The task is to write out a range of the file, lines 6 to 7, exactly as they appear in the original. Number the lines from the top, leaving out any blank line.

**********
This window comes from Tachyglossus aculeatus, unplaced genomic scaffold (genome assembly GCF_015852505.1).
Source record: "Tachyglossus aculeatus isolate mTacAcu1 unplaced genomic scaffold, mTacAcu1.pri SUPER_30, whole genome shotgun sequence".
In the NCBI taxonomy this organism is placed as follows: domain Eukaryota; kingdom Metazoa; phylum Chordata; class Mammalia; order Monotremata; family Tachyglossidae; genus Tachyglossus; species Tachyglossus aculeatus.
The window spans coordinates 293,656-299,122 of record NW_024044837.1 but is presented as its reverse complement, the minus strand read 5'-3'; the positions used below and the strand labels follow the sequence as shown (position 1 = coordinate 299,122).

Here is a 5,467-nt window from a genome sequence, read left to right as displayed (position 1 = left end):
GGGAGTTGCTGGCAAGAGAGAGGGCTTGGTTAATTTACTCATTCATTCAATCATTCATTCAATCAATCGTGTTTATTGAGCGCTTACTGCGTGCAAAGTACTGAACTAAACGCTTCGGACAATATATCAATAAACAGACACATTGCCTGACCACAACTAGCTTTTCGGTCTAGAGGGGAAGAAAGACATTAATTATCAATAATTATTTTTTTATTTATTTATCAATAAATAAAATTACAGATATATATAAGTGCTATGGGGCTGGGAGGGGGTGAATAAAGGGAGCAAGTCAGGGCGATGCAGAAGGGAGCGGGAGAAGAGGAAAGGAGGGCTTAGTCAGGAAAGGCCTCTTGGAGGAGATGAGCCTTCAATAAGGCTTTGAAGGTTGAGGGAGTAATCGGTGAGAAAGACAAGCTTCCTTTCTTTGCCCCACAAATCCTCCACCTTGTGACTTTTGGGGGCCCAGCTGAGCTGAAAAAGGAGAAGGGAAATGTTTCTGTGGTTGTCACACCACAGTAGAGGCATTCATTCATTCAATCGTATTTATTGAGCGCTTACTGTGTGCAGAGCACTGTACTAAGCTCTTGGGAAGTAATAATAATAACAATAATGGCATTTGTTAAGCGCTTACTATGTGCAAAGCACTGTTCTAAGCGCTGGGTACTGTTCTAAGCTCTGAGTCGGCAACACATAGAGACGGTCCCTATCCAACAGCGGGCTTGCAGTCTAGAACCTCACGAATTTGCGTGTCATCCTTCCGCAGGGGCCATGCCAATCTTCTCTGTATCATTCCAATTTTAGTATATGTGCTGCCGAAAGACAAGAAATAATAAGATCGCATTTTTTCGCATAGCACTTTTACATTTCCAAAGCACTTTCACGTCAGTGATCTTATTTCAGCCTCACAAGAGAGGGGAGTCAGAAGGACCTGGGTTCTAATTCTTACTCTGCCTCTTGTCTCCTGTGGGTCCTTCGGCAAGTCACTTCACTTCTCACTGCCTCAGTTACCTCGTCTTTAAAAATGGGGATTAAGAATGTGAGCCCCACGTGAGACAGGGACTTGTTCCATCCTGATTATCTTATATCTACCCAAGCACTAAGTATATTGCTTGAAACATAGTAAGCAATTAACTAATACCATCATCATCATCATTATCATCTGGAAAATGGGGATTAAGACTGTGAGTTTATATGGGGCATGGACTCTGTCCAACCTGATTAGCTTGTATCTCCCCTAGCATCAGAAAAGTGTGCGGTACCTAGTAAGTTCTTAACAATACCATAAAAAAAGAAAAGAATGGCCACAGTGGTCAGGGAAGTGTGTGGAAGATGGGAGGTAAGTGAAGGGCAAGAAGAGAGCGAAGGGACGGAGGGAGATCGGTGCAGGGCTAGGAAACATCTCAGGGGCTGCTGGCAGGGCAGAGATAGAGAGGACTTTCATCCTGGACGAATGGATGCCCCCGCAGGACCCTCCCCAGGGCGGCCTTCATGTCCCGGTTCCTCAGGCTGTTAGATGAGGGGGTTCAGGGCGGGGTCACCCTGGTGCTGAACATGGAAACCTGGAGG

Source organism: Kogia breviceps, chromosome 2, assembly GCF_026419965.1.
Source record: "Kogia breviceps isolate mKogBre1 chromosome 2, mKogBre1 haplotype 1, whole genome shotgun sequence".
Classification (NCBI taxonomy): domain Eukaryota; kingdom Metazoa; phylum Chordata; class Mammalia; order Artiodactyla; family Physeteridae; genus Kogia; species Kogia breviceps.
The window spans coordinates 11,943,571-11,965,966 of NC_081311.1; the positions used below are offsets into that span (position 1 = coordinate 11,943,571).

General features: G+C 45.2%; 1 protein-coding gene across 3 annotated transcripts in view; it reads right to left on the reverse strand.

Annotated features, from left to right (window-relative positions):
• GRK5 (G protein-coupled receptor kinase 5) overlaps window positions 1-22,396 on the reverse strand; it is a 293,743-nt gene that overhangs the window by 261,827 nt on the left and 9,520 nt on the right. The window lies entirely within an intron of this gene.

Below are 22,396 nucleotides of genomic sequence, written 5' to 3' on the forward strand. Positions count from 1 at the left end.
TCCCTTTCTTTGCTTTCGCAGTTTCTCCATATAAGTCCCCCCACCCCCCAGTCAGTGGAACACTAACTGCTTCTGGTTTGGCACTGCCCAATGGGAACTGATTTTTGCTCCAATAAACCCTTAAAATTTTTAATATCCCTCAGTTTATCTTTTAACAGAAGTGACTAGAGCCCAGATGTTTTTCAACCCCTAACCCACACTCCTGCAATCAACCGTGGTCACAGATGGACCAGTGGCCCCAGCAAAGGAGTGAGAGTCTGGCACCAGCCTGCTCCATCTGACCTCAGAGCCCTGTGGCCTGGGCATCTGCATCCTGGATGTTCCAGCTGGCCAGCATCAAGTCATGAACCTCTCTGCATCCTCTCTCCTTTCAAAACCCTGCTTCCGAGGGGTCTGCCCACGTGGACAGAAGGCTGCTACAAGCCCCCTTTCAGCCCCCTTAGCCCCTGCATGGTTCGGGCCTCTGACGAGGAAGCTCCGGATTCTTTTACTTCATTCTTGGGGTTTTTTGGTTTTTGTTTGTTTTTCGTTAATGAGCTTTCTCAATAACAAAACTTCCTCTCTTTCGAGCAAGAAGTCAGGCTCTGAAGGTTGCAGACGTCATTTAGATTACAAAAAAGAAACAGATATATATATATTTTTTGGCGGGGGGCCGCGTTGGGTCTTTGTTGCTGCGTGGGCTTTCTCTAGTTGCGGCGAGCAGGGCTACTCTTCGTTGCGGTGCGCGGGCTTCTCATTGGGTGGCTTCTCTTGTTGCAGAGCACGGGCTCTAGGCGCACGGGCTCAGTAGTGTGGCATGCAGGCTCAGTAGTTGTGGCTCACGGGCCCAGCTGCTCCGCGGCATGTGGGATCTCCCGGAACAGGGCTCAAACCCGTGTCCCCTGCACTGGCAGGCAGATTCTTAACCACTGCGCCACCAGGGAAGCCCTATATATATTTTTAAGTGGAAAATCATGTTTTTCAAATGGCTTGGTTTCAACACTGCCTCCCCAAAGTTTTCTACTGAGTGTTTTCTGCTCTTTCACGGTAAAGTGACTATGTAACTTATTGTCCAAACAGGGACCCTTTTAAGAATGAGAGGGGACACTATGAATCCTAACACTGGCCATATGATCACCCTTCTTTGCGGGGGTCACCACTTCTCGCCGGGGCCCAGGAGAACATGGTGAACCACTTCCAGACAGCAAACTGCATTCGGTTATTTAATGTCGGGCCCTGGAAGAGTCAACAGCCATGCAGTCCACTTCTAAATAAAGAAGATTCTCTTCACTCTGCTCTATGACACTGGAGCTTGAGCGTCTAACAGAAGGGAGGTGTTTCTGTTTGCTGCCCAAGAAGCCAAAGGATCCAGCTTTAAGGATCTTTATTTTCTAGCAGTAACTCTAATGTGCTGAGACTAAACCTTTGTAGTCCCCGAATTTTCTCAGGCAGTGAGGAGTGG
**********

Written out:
GGGAGTTGCTGGCAAGAGAGAGGGCTTGGTTAATTTACTCATTCATTCAATCATTCATTCAATCAATCGTGTTTATTGAGCGCTTACTGCGTGCAAAGTACTGAACTAAACGCTTCGGACAATATATCAATAAACAGACACATTGCCTGACCACAACTAGCTTTTCGGTCTAGAGGGGAAGAAAGACATTAATTATCAATAATTATTTTTTTATTTATTTATCAATAAATAAAATTACAGATATATATAAGTGCTATGGGGCTGGGAGGGGGTGAATAAAGGGAGCAAGTCAGGGCGATGCAGAAGGGAGCGGGAGAAGAGGAAAGGAGGGCTTAGTCAGGAAAGGCCTCTTGGAGGAGATGAGCCTTCAATAAGGCTTTGAAGGTTGAGGGAGTAATCGGTGAGAAAGACAAGCTTCCTTTCTTTGCCCCACAAATCCTCCACCTTGTGACTTTTGGGGGCCCAGCTGAGCTGAAAAAGGAGAAGGGAAATGTTTCTGTGGTTGTCACACCACAGTAGAGGCATTCATTCATTCAATCGTATTTATTGAGCGCTTACTGTGTGCAGAGCACTGTACTAAGCTCTTGGGAAGTAATAATAATAACAATAATGGCATTTGTTAAGCGCTTACTATGTGCAAAGCACTGTTCTAAGCGCTGGGTACTGTTCTAAGCTCTGAGTCGGCAACACATAGAGACGGTCCCTATCCAACAGCGGGCTTGCAGTCTAGAACCTCACGAATTTGCGTGTCATCCTTCCGCAGGGGCCATGCCAATCTTCTCTGTATCATTCCAATTTTAGTATATGTGCTGCCGAAAGACAAGAAATAATAAGATCGCATTTTTTCGCATAGCACTTTTACATTTCCAAAGCACTTTCACGTCAGTGATCTTATTTCAGCCTCACAAGAGAGGGGAGTCAGAAGGACCTGGGTTCTAATTCTTACTCTGCCTCTTGTCTCCTGTGGGTCCTTCGGCAAGTCACTTCACTTCTCACTGCCTCAGTTACCTCGTCTTTAAAAATGGGGATTAAGAATGTGAGCCCCACGTGAGACAGGGACTTGTTCCATCCTGATTATCTTATATCTACCCAAGCACTAAGTATATTGCTTGAAACATAGTAAGCAATTAACTAATACCATCATCATCATCATTATCATCTGGAAAATGGGGATTAAGACTGTGAGTTTATATGGGGCATGGACTCTGTCCAACCTGATTAGCTTGTATCTCCCCTAGCATCAGAAAAGTGTGCGGTACCTAGTAAGTTCTTAACAATACCATAAAAAAAGAAAAGAATGGCCACAGTGGTCAGGGAAGTGTGTGGAAGATGGGAGGTAAGTGAAGGGCAAGAAGAGAGCGAAGGGACGGAGGGAGATCGGTGCAGGGCTAGGAAACATCTCAGGGGCTGCTGGCAGGGCAGAGATAGAGAGGACTTTCATCCTGGACGAATGGATGCCCCCGCAGGACCCTCCCCAGGGCGGCCTTCATGTCCCGGTTCCTCAGGCTGTTAGATGAGGGGGTTCAGGGCGGGGTCACCCTGGTGCTGAACATGGAAACCTGGAGG

Source organism: Kogia breviceps, chromosome 2, assembly GCF_026419965.1.